Connected classrooms
Students welcome chance to learn online

Jorge Barrera
Northern News Services

Yellowknife ( May 22/00) - When the last bell rings at Diamond Jenness school in Hay River, most students push back their chairs, gather their books, and head home.

But for Grade 11 student Clinton Unka, that is when class begins.

Everyday after school, Unka sits in front of a computer -- his cyber classroom -- and clicks an icon that reads "Northern Studies 10."

After a few seconds, he enters his password and a computer voice -- sounding like someone speaking into a tin can -- welcomes him.

"Welcome to the Northern Studies 10 online course," the voice says.

"This is a course about the North, about the history and culture ... that make living in, and studying the North so fascinating."

The online Northern Studies 10 program is a pilot project funded by GNWT Department of Education, Culture and Employment.

The program is run by ECE's curriculum development division, distance learning division and the department of information networks.

For Unka, the pilot project is a God-send.

"I needed to take Northern Studies," he said. "But I didn't have room for the course."

Now he's close to receiving his credit thanks to the online program.

The program started in January and 12 students from NWT five communities are enrolled in the online program: six in Norman Wells, one in Kakisa, two in Yellowknife, one in Hay River and two in Aklavik.

When students log on, they can either go into a discussion area or do course work, which includes three modules -- history, Northern studies and land claims -- divided in different lessons.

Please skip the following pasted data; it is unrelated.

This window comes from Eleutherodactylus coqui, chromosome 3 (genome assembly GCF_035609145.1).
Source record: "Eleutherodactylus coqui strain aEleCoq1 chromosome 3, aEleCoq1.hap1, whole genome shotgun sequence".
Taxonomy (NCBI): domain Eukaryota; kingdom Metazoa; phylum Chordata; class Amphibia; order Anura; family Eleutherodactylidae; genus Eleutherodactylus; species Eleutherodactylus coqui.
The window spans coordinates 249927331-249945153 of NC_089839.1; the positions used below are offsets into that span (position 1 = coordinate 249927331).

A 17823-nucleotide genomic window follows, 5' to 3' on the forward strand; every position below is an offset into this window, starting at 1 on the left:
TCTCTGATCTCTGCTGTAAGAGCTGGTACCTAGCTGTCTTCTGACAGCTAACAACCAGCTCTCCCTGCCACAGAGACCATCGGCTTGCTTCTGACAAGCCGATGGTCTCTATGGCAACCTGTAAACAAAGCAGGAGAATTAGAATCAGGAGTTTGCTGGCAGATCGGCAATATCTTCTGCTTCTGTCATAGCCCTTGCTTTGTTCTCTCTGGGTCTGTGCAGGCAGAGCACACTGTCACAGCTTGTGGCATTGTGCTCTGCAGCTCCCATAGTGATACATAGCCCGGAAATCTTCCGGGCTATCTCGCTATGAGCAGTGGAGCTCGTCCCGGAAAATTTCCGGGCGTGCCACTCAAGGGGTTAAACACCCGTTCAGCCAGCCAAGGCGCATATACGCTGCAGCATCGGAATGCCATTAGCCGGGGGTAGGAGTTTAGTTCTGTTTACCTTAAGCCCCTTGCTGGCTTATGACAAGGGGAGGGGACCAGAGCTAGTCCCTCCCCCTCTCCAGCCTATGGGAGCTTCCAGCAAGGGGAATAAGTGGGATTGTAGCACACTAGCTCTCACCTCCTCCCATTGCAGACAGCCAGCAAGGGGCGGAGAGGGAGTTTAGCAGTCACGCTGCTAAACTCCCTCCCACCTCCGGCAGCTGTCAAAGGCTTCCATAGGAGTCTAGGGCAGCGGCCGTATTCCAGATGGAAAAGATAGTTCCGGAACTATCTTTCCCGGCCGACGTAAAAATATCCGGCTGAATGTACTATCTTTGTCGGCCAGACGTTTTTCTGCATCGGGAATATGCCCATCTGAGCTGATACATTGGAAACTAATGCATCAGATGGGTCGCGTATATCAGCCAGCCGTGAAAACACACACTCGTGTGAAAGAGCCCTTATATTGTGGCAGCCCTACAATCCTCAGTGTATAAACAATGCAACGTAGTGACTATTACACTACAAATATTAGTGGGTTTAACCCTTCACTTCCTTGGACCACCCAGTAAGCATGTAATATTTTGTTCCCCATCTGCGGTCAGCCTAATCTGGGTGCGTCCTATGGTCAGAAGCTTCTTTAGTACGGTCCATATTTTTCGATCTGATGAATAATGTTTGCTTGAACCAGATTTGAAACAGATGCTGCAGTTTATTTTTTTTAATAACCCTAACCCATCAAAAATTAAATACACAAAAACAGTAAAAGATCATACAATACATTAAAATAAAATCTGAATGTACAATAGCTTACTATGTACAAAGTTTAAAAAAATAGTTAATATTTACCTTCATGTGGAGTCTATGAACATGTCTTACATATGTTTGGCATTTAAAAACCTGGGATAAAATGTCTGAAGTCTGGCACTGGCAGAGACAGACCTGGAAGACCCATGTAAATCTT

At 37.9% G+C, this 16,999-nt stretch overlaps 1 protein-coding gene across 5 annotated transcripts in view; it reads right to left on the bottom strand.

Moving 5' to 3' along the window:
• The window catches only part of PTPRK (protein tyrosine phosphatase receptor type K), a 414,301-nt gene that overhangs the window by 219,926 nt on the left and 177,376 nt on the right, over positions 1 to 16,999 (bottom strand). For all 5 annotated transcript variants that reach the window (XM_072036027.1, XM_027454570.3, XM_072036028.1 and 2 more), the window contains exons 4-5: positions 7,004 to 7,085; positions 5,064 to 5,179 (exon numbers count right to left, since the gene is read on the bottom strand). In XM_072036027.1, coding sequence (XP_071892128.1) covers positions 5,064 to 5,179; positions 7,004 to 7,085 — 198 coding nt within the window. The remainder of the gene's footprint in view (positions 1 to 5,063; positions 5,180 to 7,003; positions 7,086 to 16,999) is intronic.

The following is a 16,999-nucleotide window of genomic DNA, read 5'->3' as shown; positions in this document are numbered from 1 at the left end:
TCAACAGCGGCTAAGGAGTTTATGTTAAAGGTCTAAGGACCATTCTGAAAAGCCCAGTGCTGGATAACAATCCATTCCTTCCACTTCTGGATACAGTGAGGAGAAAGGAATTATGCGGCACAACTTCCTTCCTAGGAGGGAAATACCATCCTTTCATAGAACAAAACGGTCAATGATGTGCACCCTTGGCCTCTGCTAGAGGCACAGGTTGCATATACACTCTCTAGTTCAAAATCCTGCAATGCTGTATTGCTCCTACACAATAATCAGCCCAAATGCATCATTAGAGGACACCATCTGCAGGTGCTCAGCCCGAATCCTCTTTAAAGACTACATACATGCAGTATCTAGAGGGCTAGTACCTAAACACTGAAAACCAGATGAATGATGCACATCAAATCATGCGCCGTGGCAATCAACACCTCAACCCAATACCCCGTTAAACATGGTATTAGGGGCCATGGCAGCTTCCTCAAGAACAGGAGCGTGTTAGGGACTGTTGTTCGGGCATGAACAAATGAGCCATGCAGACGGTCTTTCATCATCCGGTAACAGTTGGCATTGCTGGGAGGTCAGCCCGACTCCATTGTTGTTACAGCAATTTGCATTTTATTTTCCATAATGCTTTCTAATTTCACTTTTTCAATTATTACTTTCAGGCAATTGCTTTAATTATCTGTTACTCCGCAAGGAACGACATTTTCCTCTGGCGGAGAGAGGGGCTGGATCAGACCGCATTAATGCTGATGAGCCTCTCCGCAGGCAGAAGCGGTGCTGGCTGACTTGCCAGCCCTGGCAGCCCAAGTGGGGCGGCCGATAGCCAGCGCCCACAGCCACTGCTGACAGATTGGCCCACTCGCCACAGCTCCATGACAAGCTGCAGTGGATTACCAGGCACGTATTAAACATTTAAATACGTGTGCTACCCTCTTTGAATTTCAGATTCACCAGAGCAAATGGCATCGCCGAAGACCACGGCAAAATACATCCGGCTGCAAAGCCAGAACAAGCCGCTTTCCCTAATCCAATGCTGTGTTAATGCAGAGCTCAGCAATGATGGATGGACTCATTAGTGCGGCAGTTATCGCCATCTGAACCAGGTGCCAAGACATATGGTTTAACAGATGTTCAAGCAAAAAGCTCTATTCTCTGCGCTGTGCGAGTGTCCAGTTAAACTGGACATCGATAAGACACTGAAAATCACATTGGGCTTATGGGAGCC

Each module also has a link to both Web-based and text-book resources. The program is now being assessed for possible changes or expansion.

In Aklavik, Moose Kerr principal Derek Johnson is pleased with the project's results.

"We have two senior high students involved," said Johnson.

"It's been a great success.

"I think it's a great idea," added Johnson. "Due to limited resources we can't offer the course all the time.

"Students can now graduate in three years. They don't have to wait."

Northern Studies is one of the core courses required for graduation in the Northwest Territories. Students in communities with limited educational resources often move to larger centres, like Yellowknife, to receive their Northern Studies credit.

According to distance learning co-ordinator Janet Sargant, the online program allows students to complete their requirements at home.

"The best thing this program offers is flexibility," she said.

Taylor, the facilitator, is based in Norman Wells. She directs the online students, assigning projects, directing discussions and answering questions.

Assignments are due each Friday.

"It's very different from a classroom setting, you get to know students in different ways," she said.

"It's great for smaller communities. Students don't feel so isolated. They can read postings from other students doing and thinking about the same things."

The online program was developed by Genesis Consulting and ECE.

Debora Simpson, co-owner of Genesis consulting said she's involved with the project for altruistic reasons.

"I heard the Northern Studies project wasn't consistent. Teachers had difficulty gathering resources. We wanted to provide that service," she said.

The Northern Studies 10 project is not a substitute for live classroom interaction. It is designed to complement it.

"You can't replicate student/teacher classroom interaction," said Johnson.

And Unka prefers the live classroom setting to the cyber class.

"Right now the Northern studies class here is on a walk.

"You can't do that online. I am learning a lot though," he added.